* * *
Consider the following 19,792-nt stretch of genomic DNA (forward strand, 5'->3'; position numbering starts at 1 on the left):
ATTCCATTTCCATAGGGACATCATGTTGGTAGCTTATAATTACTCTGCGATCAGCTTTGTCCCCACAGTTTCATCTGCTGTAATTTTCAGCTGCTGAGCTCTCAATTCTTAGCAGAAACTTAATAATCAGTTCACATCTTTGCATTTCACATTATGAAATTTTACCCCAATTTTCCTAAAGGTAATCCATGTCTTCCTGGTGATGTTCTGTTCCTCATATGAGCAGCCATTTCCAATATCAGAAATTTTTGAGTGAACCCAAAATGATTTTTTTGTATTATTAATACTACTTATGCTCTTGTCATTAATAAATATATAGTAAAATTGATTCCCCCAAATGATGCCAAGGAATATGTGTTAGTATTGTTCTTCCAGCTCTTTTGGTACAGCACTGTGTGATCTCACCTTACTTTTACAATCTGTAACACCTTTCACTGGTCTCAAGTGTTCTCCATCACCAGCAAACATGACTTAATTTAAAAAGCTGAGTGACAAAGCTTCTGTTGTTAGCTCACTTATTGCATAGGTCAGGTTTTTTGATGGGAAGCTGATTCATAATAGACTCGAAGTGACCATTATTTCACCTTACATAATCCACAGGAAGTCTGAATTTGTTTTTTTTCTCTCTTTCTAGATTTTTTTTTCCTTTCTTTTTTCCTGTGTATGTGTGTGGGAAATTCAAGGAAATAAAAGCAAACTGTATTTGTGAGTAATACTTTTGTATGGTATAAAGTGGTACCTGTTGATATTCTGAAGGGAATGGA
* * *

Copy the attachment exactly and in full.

Consider the following 19,792-nt stretch of genomic DNA (forward strand, 5'->3'; position numbering starts at 1 on the left):
ATTCCATTTCCATAGGGACATCATGTTGGTAGCTTATAATTACTCTGCGATCAGCTTTGTCCCCACAGTTTCATCTGCTGTAATTTTCAGCTGCTGAGCTCTCAATTCTTAGCAGAAACTTAATAATCAGTTCACATCTTTGCATTTCACATTATGAAATTTTACCCCAATTTTCCTAAAGGTAATCCATGTCTTCCTGGTGATGTTCTGTTCCTCATATGAGCAGCCATTTCCAATATCAGAAATTTTTGAGTGAACCCAAAATGATTTTTTTGTATTATTAATACTACTTATGCTCTTGTCATTAATAAATATATAGTAAAATTGATTCCCCCAAATGATGCCAAGGAATATGTGTTAGTATTGTTCTTCCAGCTCTTTTGGTACAGCACTGTGTGATCTCACCTTACTTTTACAATCTGTAACACCTTTCACTGGTCTCAAGTGTTCTCCATCACCAGCAAACATGACTTAATTTAAAAAGCTGAGTGACAAAGCTTCTGTTGTTAGCTCACTTATTGCATAGGTCAGGTTTTTTGATGGGAAGCTGATTCATAATAGACTCGAAGTGACCATTATTTCACCTTACATAATCCACAGGAAGTCTGAATTTGTTTTTTTTCTCTCTTTCTAGATTTTTTTTTCCTTTCTTTTTTCCTGTGTATGTGTGTGGGAAATTCAAGGAAATAAAAGCAAACTGTATTTGTGAGTAATACTTTTGTATGGTATAAAGTGGTACCTGTTGATATTCTGAAGGGAATGGA